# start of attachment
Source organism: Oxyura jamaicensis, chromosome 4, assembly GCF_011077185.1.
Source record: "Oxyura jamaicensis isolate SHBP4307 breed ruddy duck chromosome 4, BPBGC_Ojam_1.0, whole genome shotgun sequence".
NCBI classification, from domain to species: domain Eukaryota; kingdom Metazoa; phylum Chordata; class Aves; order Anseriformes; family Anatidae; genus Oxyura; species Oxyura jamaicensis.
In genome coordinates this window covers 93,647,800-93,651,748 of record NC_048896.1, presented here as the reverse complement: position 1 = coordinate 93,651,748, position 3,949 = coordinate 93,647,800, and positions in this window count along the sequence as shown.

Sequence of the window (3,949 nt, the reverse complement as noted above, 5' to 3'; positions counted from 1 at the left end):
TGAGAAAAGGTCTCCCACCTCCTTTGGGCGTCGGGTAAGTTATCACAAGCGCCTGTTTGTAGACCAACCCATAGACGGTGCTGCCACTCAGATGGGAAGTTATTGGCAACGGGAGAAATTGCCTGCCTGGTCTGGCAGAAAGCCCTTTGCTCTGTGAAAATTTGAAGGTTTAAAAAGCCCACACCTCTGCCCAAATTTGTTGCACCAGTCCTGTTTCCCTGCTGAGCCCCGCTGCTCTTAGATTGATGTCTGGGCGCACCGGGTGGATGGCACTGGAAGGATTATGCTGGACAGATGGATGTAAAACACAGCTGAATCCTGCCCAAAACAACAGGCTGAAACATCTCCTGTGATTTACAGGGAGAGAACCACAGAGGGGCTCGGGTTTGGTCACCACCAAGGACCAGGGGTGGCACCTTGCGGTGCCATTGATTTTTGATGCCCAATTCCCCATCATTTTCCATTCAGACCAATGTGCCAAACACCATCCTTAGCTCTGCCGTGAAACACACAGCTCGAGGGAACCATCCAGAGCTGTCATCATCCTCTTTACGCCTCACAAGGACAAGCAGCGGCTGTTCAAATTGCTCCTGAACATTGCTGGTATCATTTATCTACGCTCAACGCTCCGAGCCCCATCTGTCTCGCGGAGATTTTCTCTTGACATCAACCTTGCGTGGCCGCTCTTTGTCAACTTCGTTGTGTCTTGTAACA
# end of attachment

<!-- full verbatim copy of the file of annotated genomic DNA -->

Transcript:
Source organism: Oxyura jamaicensis, chromosome 4, assembly GCF_011077185.1.
Source record: "Oxyura jamaicensis isolate SHBP4307 breed ruddy duck chromosome 4, BPBGC_Ojam_1.0, whole genome shotgun sequence".
NCBI classification, from domain to species: domain Eukaryota; kingdom Metazoa; phylum Chordata; class Aves; order Anseriformes; family Anatidae; genus Oxyura; species Oxyura jamaicensis.
In genome coordinates this window covers 93,647,800-93,651,748 of record NC_048896.1, presented here as the reverse complement: position 1 = coordinate 93,651,748, position 3,949 = coordinate 93,647,800, and positions in this window count along the sequence as shown.

Sequence of the window (3,949 nt, the reverse complement as noted above, 5' to 3'; positions counted from 1 at the left end):
TGAGAAAAGGTCTCCCACCTCCTTTGGGCGTCGGGTAAGTTATCACAAGCGCCTGTTTGTAGACCAACCCATAGACGGTGCTGCCACTCAGATGGGAAGTTATTGGCAACGGGAGAAATTGCCTGCCTGGTCTGGCAGAAAGCCCTTTGCTCTGTGAAAATTTGAAGGTTTAAAAAGCCCACACCTCTGCCCAAATTTGTTGCACCAGTCCTGTTTCCCTGCTGAGCCCCGCTGCTCTTAGATTGATGTCTGGGCGCACCGGGTGGATGGCACTGGAAGGATTATGCTGGACAGATGGATGTAAAACACAGCTGAATCCTGCCCAAAACAACAGGCTGAAACATCTCCTGTGATTTACAGGGAGAGAACCACAGAGGGGCTCGGGTTTGGTCACCACCAAGGACCAGGGGTGGCACCTTGCGGTGCCATTGATTTTTGATGCCCAATTCCCCATCATTTTCCATTCAGACCAATGTGCCAAACACCATCCTTAGCTCTGCCGTGAAACACACAGCTCGAGGGAACCATCCAGAGCTGTCATCATCCTCTTTACGCCTCACAAGGACAAGCAGCGGCTGTTCAAATTGCTCCTGAACATTGCTGGTATCATTTATCTACGCTCAACGCTCCGAGCCCCATCTGTCTCGCGGAGATTTTCTCTTGACATCAACCTTGCGTGGCCGCTCTTTGTCAACTTCGTTGTGTCTTGTAACA